Researchers have made new discoveries surrounding the source of a previously-uncovered cryptomining operation that has targeted internet-facing database servers.
The campaign, dubbed MrbMiner, was discovered in September 2020 downloading and installing a cryptominer on thousands of SQL servers. Now, researchers with Sophos have tracked the origin of the campaign to what they claim is a small software development company based in Iran.
“The name of an Iran-based software company was hardcoded into the miner’s main configuration file,” said researchers with Sophos in a Thursday analysis. “This domain is connected to many other zip files also containing copies of the miner. These zip files have in turn been downloaded from other domains, one of which is mrbftp.xyz.”
Researchers said that their records don’t reveal exactly how the malware gained a foothold on the database servers. However, they pointed to techniques used by the MyKings SQL-attacking botnet or Lemon_Duck cryptocurrency botnet as a possibility. Both of these botnets prey on various unpatched vulnerabilities in systems, with some additional infection vector tricks up their sleeve (including remote desktop protocol password brute-forcing for Lemon Duck).
Once downloaded onto the system, the cryptominer payload and configuration files are unpacked. A Microsoft SQL server (sqlservr.exe) process first launches a file called assm.exe, which is a trojan that serves as a downloader. Assm.exe then downloads the cryptominer payload from a web server, and connects to its command-and-control (C2) server to report the successful download and execution of the miner.
“In most cases, the payload was a file named sys.dll, which (despite its file suffix) was not a Windows DLL but a zip archive containing a cryptominer binary, configuration file, and related files,” said researchers.
While the attack seemed typical of most cryptominer attacks targeting internet-facing servers, what sets it apart is that the attacker “appears to have thrown caution to the wind about concealing their identity,” said Gabor Szappanos, threat research director with Sophos Labs.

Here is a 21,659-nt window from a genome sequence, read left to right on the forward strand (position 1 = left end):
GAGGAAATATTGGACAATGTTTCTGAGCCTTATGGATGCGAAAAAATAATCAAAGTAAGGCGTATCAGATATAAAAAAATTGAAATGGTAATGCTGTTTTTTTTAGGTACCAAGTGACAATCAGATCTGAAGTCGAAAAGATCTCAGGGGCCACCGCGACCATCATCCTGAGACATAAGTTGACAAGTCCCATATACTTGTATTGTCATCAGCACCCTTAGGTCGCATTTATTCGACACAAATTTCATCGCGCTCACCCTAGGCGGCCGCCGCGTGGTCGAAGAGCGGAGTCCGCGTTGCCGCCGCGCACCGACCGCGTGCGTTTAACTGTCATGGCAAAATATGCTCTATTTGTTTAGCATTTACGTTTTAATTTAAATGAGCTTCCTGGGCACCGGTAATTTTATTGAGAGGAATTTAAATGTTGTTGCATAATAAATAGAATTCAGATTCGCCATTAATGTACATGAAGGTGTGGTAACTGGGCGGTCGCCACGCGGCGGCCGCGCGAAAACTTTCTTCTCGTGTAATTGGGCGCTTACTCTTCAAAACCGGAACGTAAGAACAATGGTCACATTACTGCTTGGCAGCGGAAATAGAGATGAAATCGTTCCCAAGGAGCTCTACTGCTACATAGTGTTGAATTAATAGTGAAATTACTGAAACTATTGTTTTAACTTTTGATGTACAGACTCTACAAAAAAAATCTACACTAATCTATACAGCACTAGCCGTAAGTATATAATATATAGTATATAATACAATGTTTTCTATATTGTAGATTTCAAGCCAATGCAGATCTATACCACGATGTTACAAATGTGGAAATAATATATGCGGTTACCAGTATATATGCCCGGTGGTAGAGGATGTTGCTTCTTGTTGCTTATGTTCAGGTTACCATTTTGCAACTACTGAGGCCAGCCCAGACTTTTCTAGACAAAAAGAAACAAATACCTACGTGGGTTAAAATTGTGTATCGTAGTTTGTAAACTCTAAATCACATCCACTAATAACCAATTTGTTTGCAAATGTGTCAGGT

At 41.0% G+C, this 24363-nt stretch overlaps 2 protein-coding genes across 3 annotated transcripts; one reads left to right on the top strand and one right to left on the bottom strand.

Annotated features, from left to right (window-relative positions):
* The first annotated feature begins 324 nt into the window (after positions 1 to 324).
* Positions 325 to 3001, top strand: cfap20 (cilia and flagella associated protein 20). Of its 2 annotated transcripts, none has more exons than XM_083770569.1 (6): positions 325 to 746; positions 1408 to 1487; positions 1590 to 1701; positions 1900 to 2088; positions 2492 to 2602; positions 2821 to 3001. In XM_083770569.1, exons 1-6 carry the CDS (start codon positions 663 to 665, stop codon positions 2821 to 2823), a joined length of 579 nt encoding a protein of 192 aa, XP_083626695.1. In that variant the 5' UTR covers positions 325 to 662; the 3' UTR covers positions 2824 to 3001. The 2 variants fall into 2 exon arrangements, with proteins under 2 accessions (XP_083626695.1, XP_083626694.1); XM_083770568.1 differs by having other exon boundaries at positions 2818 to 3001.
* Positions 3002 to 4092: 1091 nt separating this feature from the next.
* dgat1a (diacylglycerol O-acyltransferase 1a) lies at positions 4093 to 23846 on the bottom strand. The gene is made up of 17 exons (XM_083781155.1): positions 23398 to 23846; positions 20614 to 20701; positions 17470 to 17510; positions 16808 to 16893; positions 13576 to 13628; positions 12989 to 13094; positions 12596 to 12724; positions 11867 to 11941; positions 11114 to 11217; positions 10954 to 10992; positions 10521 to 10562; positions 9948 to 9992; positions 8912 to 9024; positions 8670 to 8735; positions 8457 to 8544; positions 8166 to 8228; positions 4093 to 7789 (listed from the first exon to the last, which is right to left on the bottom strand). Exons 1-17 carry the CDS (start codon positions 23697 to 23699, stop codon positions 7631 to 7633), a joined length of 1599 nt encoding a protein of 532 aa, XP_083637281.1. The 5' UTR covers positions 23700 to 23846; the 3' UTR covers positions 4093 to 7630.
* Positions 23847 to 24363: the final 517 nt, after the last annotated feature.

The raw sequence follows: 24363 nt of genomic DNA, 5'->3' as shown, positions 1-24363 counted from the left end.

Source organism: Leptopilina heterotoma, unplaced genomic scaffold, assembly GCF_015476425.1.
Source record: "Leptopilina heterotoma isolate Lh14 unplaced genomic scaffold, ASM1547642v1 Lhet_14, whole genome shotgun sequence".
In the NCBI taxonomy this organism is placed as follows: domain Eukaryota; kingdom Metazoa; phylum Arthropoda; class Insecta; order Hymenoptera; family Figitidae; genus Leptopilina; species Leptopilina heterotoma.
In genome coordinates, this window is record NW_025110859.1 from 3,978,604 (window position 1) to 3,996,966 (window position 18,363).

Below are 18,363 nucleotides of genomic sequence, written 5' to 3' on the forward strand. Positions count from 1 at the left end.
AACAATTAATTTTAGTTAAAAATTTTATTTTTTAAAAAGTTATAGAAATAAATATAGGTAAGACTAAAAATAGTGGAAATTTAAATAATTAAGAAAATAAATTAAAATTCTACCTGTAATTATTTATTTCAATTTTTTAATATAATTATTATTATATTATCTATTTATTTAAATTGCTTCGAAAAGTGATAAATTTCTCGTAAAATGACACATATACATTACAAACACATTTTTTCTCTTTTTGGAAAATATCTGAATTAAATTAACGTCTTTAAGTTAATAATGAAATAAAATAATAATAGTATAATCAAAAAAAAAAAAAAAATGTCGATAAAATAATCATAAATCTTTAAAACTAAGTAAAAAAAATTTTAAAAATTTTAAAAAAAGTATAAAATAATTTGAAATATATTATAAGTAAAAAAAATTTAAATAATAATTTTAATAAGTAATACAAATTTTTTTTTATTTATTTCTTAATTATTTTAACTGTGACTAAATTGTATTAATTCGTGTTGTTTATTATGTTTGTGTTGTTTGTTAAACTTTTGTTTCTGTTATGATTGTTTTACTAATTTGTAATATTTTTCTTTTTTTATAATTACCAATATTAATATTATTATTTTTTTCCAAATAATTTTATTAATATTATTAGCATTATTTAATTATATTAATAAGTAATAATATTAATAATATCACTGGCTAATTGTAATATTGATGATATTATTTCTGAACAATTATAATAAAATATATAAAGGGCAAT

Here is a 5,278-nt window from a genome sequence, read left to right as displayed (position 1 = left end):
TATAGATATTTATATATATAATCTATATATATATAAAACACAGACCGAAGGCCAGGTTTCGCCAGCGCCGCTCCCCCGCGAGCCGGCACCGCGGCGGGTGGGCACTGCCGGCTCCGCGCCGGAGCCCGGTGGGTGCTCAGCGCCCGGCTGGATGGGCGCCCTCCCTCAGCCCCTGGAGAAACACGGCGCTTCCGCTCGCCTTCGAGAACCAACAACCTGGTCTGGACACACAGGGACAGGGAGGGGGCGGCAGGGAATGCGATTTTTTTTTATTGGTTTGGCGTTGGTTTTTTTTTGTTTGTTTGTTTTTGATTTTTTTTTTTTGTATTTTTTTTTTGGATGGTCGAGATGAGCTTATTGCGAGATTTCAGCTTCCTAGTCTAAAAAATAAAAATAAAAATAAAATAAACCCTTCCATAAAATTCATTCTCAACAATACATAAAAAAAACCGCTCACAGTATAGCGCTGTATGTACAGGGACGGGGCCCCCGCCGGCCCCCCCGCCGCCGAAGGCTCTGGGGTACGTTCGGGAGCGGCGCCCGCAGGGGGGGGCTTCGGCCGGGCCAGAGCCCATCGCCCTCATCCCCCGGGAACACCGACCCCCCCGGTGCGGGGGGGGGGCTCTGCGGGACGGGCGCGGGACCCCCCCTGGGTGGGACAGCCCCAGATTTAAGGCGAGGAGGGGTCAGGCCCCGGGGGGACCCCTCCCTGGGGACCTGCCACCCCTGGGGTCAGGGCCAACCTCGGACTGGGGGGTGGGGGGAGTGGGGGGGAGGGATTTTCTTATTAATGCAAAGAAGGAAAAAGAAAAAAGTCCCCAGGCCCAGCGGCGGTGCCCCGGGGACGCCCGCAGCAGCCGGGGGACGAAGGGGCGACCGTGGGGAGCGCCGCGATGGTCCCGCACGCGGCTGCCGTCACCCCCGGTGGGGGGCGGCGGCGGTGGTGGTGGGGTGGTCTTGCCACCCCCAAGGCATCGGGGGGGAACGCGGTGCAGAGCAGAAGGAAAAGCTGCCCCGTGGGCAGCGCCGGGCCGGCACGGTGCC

Researchers discovered a slew of records relating to the miner’s configuration, its domains and IP addresses that pointed to a single point of origin: an (unnamed) small software company based in Iran. For instance, one give away was that the server utilized to host the payloads for the campaign also hosted a domain (vihansoft.ir), which is a website tied to the software company.
“We found a reference to the business behind vihansoft.ir in the Persian-language mapping website neshan.org,” said researchers. “Similar to Google Maps or Waze, Neshan includes business information as part of its mapping services, and the entry for a company that lists vihansoft.ir as its website, and names its managing director.”
Researchers noted that cryptojacking may be utilized here by people who live in countries like Iran that are under strict international financial sanctions by the U.S., in order to bypass the traditional banking system.
Servers: Lucrative Cryptojacking Target
While many attackers target computers with their cryptomining malware, researchers stressed that database servers are an attractive target for attackers because they are used for resource-intensive processes and thus contain potent processing capability.
IT administrators hosting a database need significant performance requirements, including the ability to process large loads of data reads and writes, as well as high levels of RAM and processor overhead to respond rapidly to queries, said researchers.
“As a result, servers hosting databases fall on the beefier side of the performance scale, which is why they’re an excellent target for attackers whose goals include the distribution of cryptocurrency miners,” said researchers.
Attackers have caught on to this over the past years. In 2019, up to 50,000 servers were infected as part of a high-profile cryptojacking campaign, believed to orchestrated by Chinese-language adversaries. In 2018, MassMiner emerged to target Windows servers with various well-known exploits, all within a single executable — including the EternalBlue NSA hacking tool.
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